Alfons Hoekstra receives Horizon 2020 Health Grant

Alfons Hoekstra receives Horizon 2020 Health Grant

CSL members present posters at “Science in a Digital World”

Three CSL members presented their posters at the symposium “Science in a Digital World”

Peter Sloot interviewed about programming in education

Peter: don’t teach programming, teach computational thinking.

Multiscale Computing in the Exascale Era

A new publication in JOCS.

Cellular Level In-silico Modeling of Blood Rheology

A new publication in Frontiers in Physiology.

Group Mission

We live in a highly connected and strongly coupled world, and are surrounded by a large diversity of complex systems. All these systems have one thing in common: they process information. We aim to understand this information processing in such dynamic multi-level complex systems.

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Can we detect and describe the computational structure in dynamic processes and can we provide a quantitative characterization of essential aspects of this structure? When modeling for instance traffic in a city, the interactions between the individuals driving the cars, the bicycles, and pedestrians result in a dynamic self-organizing interaction structure, which is superimposed on the road network. This can be seen as a dynamical computational structure where information is exchanged, stored, and processed. What are the essential aspects of this structure, and how do they determine the way in which information is actually stored, transferred, and processed in complex systems? And what does that mean for the overall system behavior, that is, for their emergent properties? Can we then better understand emergent properties and critical phenomena such as tipping points? For instance, where do traffic jams come from, which all of sudden seem to appear from thin air? Or, can we get a deeper understanding of the systemic economic crises that struck us in 2008? Are we able to steer or control such emergent properties? What can we do to prevent traffic jams while maintaining the throughput on the road? Maybe by bringing down velocity, or slightly controlling the traffic entering a road on the individual car level? Or more dramatically, can we ‘nudge’ the behavior of countries, large companies, and/or individuals to fight the climate change? The ever increasing and abundant availability of data, both from science and society, drives our research. We study complex systems in the context of methods like multi-scale cellular automata, dynamic networks and individual agent based models. The challenges include data-driven modeling of multi-level systems and their dynamics as well as conceptual, theoretical and methodological foundations that are necessary to understand these processes and the associated predictability limits of such large-scale computer simulations.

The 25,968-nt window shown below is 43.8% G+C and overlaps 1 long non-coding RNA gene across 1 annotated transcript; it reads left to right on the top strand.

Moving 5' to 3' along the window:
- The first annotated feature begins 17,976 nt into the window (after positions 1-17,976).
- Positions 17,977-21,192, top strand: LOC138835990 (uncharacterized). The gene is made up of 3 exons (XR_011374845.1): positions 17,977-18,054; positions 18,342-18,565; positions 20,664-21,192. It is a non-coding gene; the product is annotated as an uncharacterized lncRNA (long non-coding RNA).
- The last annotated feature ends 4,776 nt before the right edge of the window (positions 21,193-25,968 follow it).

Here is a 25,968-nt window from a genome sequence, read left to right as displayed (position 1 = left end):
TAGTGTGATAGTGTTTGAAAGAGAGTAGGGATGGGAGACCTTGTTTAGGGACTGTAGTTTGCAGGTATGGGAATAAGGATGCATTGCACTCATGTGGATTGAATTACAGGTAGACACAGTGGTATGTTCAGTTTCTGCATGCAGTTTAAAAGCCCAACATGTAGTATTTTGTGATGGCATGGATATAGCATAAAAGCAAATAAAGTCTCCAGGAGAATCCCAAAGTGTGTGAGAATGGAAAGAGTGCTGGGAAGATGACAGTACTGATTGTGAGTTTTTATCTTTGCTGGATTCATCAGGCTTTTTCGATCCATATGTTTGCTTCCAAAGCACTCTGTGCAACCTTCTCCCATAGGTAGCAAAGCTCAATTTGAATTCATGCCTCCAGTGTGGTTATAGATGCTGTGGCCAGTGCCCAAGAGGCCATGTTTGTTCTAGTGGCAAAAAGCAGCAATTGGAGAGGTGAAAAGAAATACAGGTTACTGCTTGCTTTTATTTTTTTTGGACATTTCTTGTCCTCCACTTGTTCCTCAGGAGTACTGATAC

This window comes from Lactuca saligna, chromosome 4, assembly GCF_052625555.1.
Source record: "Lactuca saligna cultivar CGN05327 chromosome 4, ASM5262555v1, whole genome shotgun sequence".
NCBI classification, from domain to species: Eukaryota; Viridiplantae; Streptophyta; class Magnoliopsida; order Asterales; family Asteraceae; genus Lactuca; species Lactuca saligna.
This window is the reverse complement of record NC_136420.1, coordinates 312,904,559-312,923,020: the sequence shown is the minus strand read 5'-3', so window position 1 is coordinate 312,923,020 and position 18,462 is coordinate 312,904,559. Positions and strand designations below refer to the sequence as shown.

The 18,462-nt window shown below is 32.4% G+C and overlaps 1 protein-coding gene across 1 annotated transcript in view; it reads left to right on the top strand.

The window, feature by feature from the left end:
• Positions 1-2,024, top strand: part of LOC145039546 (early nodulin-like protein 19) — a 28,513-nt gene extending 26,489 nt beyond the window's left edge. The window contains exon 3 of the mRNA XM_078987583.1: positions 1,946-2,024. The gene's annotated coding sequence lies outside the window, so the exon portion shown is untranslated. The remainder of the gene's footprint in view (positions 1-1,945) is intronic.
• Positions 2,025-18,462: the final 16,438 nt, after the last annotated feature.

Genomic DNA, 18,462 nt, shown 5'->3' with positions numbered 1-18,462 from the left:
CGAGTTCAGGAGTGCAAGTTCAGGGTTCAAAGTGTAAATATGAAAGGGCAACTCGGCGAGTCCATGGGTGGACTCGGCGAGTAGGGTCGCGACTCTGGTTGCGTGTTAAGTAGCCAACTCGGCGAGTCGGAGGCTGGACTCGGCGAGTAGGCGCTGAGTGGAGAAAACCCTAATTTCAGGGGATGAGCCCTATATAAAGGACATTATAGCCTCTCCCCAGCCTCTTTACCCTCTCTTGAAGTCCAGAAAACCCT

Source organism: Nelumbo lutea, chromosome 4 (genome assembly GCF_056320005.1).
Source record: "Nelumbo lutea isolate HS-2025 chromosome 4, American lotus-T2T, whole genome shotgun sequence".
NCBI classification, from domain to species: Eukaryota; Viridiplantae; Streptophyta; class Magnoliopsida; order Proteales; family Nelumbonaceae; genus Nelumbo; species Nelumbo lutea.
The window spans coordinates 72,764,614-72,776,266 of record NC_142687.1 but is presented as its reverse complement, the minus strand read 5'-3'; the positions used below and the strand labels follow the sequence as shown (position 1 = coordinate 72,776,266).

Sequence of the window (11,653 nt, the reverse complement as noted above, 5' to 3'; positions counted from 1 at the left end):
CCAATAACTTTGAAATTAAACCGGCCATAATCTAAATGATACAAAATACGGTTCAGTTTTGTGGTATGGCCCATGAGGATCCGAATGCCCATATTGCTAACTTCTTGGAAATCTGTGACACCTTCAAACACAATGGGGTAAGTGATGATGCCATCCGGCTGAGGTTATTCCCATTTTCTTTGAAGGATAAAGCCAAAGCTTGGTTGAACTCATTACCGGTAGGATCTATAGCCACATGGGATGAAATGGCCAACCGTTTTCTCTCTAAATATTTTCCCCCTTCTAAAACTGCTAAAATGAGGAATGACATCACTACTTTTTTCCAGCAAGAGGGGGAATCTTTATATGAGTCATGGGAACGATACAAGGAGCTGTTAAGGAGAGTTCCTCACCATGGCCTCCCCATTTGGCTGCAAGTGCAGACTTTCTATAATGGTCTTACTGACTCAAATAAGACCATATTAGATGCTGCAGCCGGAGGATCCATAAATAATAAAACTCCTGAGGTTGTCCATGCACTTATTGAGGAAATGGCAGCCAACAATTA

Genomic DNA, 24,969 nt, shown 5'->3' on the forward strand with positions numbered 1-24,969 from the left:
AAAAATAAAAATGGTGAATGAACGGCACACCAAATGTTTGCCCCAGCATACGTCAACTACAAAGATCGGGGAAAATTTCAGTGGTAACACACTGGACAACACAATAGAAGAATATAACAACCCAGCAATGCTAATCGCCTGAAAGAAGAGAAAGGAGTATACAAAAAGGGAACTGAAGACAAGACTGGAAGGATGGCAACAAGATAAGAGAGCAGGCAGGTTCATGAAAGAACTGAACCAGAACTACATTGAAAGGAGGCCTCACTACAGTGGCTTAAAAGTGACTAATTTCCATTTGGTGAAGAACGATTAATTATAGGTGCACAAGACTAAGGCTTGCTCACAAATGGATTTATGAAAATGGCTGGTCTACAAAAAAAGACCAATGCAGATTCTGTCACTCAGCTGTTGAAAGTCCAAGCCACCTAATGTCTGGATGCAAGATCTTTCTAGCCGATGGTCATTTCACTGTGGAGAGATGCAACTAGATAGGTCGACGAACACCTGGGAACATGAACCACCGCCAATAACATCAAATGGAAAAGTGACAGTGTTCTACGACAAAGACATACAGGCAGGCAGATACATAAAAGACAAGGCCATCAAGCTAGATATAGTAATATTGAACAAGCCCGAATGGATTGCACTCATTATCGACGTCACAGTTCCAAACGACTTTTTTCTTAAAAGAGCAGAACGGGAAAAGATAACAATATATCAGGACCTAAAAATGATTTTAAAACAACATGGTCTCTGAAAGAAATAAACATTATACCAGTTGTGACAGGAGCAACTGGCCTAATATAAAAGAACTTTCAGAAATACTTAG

“Nature is a Complex System that processes information. Computational Science aims to make the complexity of those systems tractable.”